Yes, and no. Proceed with caution, make sure to assess each account carefully and with common sense. Most importantly, don’t give out personal information, send out strange photos, or click on weird links and definitely don’t share your credit card details.
Identifying Tinder Bots
Bots are so much easier to locate than false accounts handled by humans eager to capitalize on the need for love. Please implement the tips and tricks embedded within this article to make your journey to the one you love safer and bot-free. Let us know if you have ever encountered a bot or a scam artist on Tinder and if so, what did you do, how did you handle it?
Frequently Asked Questions About Tinder Bots
Do Tinder Bots Ask for Your Personal Number?
In some cases, such as spambots, they may ask for your cellphone number.
How much of Tinder are Bots?
There are no official statistics, but it can be presumed that the majority of Tinder users are normal people looking for love.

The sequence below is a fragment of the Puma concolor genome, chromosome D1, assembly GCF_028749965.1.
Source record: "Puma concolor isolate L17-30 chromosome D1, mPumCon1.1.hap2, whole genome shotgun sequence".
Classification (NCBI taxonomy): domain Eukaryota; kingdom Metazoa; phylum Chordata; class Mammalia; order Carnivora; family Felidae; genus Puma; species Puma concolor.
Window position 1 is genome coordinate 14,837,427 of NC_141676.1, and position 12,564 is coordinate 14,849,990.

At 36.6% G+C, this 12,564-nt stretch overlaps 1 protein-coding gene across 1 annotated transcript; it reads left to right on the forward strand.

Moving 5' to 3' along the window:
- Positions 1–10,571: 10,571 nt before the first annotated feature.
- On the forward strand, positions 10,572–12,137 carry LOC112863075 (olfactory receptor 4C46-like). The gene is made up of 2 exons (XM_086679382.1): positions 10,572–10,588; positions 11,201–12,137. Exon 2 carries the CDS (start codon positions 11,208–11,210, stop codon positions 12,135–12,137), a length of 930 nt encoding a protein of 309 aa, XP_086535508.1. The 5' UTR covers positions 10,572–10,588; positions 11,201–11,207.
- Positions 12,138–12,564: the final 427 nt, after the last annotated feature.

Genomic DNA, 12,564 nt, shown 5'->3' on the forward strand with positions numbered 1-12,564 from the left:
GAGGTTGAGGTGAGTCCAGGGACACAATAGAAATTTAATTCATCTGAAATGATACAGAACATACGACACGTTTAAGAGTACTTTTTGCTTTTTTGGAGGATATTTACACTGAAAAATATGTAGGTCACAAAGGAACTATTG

Can You Tell if Someone is on Tinder?
The easiest way to tell if someone is still using Tinder is to check out their location, if the location has updated, then they are active.
How can You Tell if Someone is a Bot on Instagram?
If the account has thousands of followers but almost no photos and if once you have followed, they immediately unfollow you.
Does Tinder Give You Fake Matches?
Not from what current research is showing on the matter. Fake Tinder profiles are where illegitimate people impersonate other humans to build connections with you, and bots also create matches.